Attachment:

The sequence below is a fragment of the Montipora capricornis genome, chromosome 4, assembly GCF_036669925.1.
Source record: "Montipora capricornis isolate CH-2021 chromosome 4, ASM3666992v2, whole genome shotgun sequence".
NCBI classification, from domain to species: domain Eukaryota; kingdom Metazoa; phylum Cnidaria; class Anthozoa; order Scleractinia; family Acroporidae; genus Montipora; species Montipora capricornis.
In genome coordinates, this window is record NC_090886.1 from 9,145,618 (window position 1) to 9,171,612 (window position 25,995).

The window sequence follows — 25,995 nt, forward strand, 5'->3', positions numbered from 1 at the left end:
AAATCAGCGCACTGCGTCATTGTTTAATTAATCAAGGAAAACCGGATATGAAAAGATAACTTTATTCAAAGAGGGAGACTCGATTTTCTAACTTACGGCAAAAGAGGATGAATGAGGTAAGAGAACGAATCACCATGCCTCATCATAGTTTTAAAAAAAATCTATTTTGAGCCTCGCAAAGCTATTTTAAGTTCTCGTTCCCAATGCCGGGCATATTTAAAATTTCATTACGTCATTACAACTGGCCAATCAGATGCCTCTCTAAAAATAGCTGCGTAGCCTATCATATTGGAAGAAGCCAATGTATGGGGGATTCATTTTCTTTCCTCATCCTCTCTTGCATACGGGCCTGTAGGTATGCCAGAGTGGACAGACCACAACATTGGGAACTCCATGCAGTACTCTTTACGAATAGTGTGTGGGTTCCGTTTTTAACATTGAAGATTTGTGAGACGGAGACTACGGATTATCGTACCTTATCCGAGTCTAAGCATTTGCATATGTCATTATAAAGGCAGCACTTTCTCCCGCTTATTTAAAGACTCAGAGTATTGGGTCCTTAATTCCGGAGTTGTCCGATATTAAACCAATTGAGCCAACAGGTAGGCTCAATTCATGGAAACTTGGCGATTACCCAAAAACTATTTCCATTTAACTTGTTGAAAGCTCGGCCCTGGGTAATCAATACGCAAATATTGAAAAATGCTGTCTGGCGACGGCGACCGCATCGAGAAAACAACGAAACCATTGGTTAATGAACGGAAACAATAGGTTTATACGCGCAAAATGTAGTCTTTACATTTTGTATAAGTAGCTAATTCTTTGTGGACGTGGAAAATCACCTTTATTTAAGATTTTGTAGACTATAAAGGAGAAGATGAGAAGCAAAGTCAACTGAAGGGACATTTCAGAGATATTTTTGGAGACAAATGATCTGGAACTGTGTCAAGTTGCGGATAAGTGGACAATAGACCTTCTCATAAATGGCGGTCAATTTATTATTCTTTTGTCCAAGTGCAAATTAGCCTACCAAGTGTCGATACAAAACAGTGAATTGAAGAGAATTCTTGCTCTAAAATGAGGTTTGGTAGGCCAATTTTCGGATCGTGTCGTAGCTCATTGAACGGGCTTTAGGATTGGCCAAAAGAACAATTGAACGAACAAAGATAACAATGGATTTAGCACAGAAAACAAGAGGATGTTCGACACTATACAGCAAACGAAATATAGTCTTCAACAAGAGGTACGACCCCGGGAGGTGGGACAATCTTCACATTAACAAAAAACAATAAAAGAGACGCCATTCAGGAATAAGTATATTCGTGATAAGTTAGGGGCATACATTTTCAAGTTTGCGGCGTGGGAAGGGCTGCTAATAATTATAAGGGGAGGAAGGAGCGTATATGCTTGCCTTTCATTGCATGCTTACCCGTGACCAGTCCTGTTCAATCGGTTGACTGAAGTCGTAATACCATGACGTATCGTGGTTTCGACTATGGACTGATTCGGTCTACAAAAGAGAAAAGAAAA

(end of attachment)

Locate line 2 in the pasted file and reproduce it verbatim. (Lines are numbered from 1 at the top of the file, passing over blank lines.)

Source record: "Montipora capricornis isolate CH-2021 chromosome 4, ASM3666992v2, whole genome shotgun sequence".